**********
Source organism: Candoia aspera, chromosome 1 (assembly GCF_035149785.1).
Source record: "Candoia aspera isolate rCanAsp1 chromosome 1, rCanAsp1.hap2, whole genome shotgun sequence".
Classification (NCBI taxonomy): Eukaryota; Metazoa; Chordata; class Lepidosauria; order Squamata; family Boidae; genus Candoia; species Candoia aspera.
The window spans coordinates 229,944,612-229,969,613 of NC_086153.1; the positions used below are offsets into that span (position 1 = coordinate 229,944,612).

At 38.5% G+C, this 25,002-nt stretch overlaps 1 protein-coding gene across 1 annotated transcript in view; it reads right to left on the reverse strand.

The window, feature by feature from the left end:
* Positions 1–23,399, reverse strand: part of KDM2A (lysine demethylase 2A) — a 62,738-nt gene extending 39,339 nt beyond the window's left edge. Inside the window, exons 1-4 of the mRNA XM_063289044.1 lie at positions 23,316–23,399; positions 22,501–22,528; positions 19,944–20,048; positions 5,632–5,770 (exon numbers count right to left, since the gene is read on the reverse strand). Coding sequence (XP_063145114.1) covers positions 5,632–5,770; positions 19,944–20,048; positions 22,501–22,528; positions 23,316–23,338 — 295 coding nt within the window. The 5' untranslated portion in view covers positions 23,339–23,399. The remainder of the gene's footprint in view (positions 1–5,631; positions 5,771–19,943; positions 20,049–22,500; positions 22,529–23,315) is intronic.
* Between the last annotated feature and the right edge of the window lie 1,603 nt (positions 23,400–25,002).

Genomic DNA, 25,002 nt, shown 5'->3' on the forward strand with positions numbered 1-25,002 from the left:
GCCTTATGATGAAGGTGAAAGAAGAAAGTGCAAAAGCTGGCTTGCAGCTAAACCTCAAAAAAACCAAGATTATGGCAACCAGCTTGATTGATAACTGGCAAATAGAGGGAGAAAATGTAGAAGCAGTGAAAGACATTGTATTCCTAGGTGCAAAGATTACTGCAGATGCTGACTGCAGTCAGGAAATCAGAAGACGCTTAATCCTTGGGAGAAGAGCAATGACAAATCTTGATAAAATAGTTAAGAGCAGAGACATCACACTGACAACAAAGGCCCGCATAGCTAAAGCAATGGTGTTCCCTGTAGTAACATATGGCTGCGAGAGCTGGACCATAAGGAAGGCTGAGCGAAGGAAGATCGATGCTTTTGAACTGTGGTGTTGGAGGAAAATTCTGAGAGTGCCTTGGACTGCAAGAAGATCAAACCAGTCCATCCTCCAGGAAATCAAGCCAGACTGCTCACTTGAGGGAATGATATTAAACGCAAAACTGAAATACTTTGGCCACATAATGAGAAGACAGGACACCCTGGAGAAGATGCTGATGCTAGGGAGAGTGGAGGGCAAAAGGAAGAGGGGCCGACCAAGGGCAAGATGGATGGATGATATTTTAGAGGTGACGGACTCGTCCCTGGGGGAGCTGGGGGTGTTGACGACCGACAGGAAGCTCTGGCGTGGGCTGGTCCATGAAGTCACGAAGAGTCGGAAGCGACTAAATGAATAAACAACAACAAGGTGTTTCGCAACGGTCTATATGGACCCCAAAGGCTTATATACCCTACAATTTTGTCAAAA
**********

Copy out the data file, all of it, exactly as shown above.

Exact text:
Source organism: Candoia aspera, chromosome 1 (assembly GCF_035149785.1).
Source record: "Candoia aspera isolate rCanAsp1 chromosome 1, rCanAsp1.hap2, whole genome shotgun sequence".
Classification (NCBI taxonomy): Eukaryota; Metazoa; Chordata; class Lepidosauria; order Squamata; family Boidae; genus Candoia; species Candoia aspera.
The window spans coordinates 229,944,612-229,969,613 of NC_086153.1; the positions used below are offsets into that span (position 1 = coordinate 229,944,612).

At 38.5% G+C, this 25,002-nt stretch overlaps 1 protein-coding gene across 1 annotated transcript in view; it reads right to left on the reverse strand.

The window, feature by feature from the left end:
* Positions 1–23,399, reverse strand: part of KDM2A (lysine demethylase 2A) — a 62,738-nt gene extending 39,339 nt beyond the window's left edge. Inside the window, exons 1-4 of the mRNA XM_063289044.1 lie at positions 23,316–23,399; positions 22,501–22,528; positions 19,944–20,048; positions 5,632–5,770 (exon numbers count right to left, since the gene is read on the reverse strand). Coding sequence (XP_063145114.1) covers positions 5,632–5,770; positions 19,944–20,048; positions 22,501–22,528; positions 23,316–23,338 — 295 coding nt within the window. The 5' untranslated portion in view covers positions 23,339–23,399. The remainder of the gene's footprint in view (positions 1–5,631; positions 5,771–19,943; positions 20,049–22,500; positions 22,529–23,315) is intronic.
* Between the last annotated feature and the right edge of the window lie 1,603 nt (positions 23,400–25,002).

Genomic DNA, 25,002 nt, shown 5'->3' on the forward strand with positions numbered 1-25,002 from the left:
GCCTTATGATGAAGGTGAAAGAAGAAAGTGCAAAAGCTGGCTTGCAGCTAAACCTCAAAAAAACCAAGATTATGGCAACCAGCTTGATTGATAACTGGCAAATAGAGGGAGAAAATGTAGAAGCAGTGAAAGACATTGTATTCCTAGGTGCAAAGATTACTGCAGATGCTGACTGCAGTCAGGAAATCAGAAGACGCTTAATCCTTGGGAGAAGAGCAATGACAAATCTTGATAAAATAGTTAAGAGCAGAGACATCACACTGACAACAAAGGCCCGCATAGCTAAAGCAATGGTGTTCCCTGTAGTAACATATGGCTGCGAGAGCTGGACCATAAGGAAGGCTGAGCGAAGGAAGATCGATGCTTTTGAACTGTGGTGTTGGAGGAAAATTCTGAGAGTGCCTTGGACTGCAAGAAGATCAAACCAGTCCATCCTCCAGGAAATCAAGCCAGACTGCTCACTTGAGGGAATGATATTAAACGCAAAACTGAAATACTTTGGCCACATAATGAGAAGACAGGACACCCTGGAGAAGATGCTGATGCTAGGGAGAGTGGAGGGCAAAAGGAAGAGGGGCCGACCAAGGGCAAGATGGATGGATGATATTTTAGAGGTGACGGACTCGTCCCTGGGGGAGCTGGGGGTGTTGACGACCGACAGGAAGCTCTGGCGTGGGCTGGTCCATGAAGTCACGAAGAGTCGGAAGCGACTAAATGAATAAACAACAACAAGGTGTTTCGCAACGGTCTATATGGACCCCAAAGGCTTATATACCCTACAATTTTGTCAAAA